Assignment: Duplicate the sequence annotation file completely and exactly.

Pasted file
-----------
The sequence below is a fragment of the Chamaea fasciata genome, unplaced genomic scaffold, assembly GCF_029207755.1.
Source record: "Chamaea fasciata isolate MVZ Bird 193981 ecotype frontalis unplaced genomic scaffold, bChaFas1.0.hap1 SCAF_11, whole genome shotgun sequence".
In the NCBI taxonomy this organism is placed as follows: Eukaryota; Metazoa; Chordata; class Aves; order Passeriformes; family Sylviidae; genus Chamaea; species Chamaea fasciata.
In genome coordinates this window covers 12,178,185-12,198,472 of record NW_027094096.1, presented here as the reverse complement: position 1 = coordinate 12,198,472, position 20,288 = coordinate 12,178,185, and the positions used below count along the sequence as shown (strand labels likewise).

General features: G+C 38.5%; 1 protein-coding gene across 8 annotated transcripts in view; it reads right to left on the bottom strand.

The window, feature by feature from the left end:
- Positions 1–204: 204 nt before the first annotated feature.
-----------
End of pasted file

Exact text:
The sequence below is a fragment of the Chamaea fasciata genome, unplaced genomic scaffold, assembly GCF_029207755.1.
Source record: "Chamaea fasciata isolate MVZ Bird 193981 ecotype frontalis unplaced genomic scaffold, bChaFas1.0.hap1 SCAF_11, whole genome shotgun sequence".
In the NCBI taxonomy this organism is placed as follows: Eukaryota; Metazoa; Chordata; class Aves; order Passeriformes; family Sylviidae; genus Chamaea; species Chamaea fasciata.
In genome coordinates this window covers 12,178,185-12,198,472 of record NW_027094096.1, presented here as the reverse complement: position 1 = coordinate 12,198,472, position 20,288 = coordinate 12,178,185, and the positions used below count along the sequence as shown (strand labels likewise).

General features: G+C 38.5%; 1 protein-coding gene across 8 annotated transcripts in view; it reads right to left on the bottom strand.

The window, feature by feature from the left end:
- Positions 1–204: 204 nt before the first annotated feature.